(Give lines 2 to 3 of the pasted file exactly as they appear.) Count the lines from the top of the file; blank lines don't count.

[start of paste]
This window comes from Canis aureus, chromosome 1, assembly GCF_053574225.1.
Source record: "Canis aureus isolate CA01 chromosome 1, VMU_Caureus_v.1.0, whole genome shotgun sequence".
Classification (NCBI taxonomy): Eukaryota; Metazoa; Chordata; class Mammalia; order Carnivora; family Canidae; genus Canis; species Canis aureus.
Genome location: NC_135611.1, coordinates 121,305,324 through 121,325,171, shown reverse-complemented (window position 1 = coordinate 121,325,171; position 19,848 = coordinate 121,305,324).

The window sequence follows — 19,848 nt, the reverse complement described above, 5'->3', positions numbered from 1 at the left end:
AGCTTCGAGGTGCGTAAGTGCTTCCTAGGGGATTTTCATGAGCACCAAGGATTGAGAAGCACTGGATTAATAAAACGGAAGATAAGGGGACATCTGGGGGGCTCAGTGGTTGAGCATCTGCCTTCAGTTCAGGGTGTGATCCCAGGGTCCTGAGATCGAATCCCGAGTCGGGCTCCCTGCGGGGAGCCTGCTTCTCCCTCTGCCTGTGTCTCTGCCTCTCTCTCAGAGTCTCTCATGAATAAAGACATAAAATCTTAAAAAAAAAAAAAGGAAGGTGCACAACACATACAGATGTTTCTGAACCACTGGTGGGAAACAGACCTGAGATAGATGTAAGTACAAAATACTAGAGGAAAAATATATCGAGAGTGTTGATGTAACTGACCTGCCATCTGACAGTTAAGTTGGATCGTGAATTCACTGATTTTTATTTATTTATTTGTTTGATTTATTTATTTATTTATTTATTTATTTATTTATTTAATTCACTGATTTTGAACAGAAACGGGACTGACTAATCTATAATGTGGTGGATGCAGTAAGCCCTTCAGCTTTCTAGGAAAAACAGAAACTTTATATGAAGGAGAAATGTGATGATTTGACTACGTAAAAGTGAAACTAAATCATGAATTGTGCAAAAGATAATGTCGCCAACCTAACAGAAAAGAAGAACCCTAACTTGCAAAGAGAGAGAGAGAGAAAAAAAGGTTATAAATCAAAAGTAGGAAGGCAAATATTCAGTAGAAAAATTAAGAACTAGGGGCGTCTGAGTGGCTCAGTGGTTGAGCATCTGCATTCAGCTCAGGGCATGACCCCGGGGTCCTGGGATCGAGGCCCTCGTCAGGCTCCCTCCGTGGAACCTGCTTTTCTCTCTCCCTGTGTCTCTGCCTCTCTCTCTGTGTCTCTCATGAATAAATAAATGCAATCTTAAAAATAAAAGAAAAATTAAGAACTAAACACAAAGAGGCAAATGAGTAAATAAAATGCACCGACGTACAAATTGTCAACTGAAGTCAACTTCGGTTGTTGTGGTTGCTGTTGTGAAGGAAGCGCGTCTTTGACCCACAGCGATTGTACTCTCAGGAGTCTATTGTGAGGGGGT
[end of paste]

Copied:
Source record: "Canis aureus isolate CA01 chromosome 1, VMU_Caureus_v.1.0, whole genome shotgun sequence".
Classification (NCBI taxonomy): Eukaryota; Metazoa; Chordata; class Mammalia; order Carnivora; family Canidae; genus Canis; species Canis aureus.